Nothing Fancy just a 4 wide window to replace one that is rotting out
and the panes of glass have unsealed and are sliding apart.
What wood. And a basic design if anyone has an idea. I ahve looked all
over the web and it annoys the crap out of me that no matter what I put
on the search along with the word window I always get some software
package related to MS Windows.
I plan on checking the library tonight. But I csn't imagine there is to
much to it.
try a google advanced search:
in the "without the words" line put "microsoft"
it will look like this:
this won't get rid of all of the software vendor links, but it will
thin them out a bit.
Is this a double-hung window with 4 panes of glass in the upper and lower
sash or a sliding window with 4 panes in each sliding panel?
Just about any good, knot free wood will work but I would use poplar since
it's a inexpensive hardwood, very few knots if any, takes sealers and paints
well and is easy to machine and is readily available. There are many other
choices and if you look at some windows, you'll find that they are using
plain old pine.
Try describing the window again or at least a link to a similar looking
window that you want to build. Perhaps the easiest route would be to repair
the existing window. I've done that on several occasions when it was an
"old style" window and we wanted to preserve what we could.
It is a 4 pane fixed window. I am looking at ordering 4 peices of
tempered, IG glass measuring 68h by 20w. Because of the wiegth of the
glass I ant to make sure the thickness and strength of the wood
exceeded spec. The current frame is rotted and falling apart and a lot
of the wood that holds the frame is bad also.
Do I need to rabbit the rails and stiles along with quarter round to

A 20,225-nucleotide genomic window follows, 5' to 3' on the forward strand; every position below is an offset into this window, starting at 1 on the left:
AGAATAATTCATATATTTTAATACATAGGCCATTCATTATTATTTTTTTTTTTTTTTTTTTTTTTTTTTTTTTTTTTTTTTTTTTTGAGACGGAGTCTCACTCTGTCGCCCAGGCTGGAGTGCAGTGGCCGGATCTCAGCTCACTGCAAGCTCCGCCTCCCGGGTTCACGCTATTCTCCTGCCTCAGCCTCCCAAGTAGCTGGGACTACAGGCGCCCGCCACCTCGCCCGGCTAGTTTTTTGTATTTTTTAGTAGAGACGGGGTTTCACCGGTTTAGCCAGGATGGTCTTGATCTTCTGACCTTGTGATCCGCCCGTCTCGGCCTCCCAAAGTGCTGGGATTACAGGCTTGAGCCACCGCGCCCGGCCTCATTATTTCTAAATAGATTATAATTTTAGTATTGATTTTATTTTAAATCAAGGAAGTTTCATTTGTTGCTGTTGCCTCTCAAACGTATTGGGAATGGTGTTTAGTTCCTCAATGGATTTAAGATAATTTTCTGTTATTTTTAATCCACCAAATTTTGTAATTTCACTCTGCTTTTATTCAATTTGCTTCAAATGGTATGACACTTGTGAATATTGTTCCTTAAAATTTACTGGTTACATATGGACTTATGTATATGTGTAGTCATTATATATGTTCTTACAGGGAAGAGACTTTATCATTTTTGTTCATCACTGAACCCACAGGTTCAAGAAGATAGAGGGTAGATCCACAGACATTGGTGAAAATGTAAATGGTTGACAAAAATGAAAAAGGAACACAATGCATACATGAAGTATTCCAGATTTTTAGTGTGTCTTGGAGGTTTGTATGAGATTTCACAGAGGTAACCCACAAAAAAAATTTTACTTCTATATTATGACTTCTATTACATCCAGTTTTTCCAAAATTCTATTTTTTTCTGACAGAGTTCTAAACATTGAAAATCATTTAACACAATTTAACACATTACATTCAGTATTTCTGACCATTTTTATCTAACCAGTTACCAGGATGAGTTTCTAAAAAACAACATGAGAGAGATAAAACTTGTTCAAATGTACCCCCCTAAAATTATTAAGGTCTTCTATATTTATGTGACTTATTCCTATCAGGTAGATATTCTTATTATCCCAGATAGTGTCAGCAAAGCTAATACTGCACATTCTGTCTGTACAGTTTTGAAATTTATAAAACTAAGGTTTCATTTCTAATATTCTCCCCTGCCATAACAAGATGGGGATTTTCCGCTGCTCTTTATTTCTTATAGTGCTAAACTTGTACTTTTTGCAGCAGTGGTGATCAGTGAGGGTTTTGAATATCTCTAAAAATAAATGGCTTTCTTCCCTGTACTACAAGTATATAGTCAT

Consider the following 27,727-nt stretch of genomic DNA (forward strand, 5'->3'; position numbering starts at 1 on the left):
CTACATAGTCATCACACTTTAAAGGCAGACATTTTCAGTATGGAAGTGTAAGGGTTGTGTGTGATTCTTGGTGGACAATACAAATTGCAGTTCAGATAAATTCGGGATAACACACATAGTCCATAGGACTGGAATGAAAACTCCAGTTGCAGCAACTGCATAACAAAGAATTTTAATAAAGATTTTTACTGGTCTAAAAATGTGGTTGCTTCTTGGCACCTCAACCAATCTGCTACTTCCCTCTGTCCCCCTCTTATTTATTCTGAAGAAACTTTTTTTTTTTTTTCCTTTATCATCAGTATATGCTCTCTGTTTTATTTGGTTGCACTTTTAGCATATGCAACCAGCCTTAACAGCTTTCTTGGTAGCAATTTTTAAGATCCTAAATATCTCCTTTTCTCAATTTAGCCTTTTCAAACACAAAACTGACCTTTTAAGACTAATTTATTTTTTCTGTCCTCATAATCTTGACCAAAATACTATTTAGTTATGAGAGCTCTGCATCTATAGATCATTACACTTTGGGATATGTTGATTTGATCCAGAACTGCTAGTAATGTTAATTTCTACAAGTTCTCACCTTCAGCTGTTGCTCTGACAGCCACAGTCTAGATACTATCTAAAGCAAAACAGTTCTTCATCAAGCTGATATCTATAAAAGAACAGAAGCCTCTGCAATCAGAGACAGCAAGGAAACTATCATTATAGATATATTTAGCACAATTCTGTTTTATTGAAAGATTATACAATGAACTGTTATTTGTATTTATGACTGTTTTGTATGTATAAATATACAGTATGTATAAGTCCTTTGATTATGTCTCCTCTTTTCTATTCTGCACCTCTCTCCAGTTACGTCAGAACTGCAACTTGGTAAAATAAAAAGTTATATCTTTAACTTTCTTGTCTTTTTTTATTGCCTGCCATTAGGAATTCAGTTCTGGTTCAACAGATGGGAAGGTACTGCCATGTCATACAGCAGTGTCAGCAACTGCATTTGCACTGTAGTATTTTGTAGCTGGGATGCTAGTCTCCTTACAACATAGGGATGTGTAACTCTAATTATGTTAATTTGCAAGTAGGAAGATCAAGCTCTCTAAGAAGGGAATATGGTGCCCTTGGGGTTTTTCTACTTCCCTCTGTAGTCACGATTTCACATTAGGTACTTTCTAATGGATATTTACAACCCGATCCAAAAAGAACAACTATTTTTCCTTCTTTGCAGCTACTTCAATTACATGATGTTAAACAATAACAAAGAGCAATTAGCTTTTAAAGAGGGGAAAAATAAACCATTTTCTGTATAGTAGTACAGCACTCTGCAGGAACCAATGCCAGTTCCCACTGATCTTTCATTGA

hold the glass in or would quarter round work by itself.
I know I'll caulk the glass where it meets the quarter but do I need to
have gasket between the glass and the frame or can I leave about 1/8in
between the panel and the frame and fill it with caulk.
I was hoping to find some Stile/rail kits on the web but I haven't had
any luck. So I have to do all this with basic tools.
That size window is going to be very heavy and is larger than anything I've
built or repaired in the past and rather than mislead you, I hope someone
else more experienced can offer you some sound advice.
The weight of tempered glass and the potential wind load on that much glass
means they better be mounted securely.
using this bit set
I made them from verticle grain fir but next time I think I'll use cypress
The bit set allows for a large tennons and they are strong and fairly easy
Keep in mind that wood and glass expand differently when temperature
or humidity change. Have a looki in your local library at any good
boook on carpentry ("The Carpenters Companion" has a section on
windows), there is also a book by the US NAVY on how to build simple
buildings which includes a short chapter on windows and how to put in
Double glazing requires a bit more care, but should be covered in
publications a bit more up-to-date than the ones mentioned above.
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